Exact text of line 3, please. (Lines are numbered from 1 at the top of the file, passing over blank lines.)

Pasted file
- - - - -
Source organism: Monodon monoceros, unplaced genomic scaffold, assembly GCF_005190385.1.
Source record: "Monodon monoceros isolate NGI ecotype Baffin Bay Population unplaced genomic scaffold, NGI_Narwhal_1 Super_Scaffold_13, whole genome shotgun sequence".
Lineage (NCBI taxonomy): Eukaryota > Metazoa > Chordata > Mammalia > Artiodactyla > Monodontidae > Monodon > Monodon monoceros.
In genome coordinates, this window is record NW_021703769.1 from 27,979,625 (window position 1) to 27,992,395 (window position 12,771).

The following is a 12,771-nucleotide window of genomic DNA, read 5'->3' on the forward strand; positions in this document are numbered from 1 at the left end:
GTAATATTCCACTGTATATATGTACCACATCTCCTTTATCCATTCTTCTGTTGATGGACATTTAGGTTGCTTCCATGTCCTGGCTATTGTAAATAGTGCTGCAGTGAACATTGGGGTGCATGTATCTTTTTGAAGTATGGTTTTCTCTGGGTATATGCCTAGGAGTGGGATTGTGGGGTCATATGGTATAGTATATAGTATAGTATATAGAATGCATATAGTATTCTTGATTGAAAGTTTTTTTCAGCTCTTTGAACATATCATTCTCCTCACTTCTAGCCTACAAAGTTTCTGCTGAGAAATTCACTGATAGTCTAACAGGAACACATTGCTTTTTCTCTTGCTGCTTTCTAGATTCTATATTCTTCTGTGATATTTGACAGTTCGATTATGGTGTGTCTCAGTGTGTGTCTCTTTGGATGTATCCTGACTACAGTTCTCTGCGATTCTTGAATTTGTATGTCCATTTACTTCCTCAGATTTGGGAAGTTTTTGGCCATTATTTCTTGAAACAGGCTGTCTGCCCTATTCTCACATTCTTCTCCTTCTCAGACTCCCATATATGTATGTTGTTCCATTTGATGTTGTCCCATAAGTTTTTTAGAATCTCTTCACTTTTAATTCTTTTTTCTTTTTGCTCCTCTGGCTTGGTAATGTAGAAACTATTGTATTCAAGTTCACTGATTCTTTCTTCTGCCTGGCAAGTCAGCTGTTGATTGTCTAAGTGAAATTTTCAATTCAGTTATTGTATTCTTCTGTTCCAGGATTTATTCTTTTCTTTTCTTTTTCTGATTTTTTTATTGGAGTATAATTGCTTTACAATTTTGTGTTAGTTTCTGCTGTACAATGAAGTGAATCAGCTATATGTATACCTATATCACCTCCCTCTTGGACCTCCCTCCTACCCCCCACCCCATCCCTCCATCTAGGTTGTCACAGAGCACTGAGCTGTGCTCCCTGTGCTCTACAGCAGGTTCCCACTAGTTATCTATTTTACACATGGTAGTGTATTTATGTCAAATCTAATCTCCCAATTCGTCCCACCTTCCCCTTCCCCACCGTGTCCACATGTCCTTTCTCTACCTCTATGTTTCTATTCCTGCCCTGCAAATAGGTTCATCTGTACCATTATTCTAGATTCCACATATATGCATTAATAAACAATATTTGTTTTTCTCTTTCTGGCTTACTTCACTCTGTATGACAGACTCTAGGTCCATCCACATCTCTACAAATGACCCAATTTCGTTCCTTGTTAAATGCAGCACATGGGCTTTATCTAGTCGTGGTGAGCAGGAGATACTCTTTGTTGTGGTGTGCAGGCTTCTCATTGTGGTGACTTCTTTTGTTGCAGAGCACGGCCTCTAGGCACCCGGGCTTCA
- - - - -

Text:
Lineage (NCBI taxonomy): Eukaryota > Metazoa > Chordata > Mammalia > Artiodactyla > Monodontidae > Monodon > Monodon monoceros.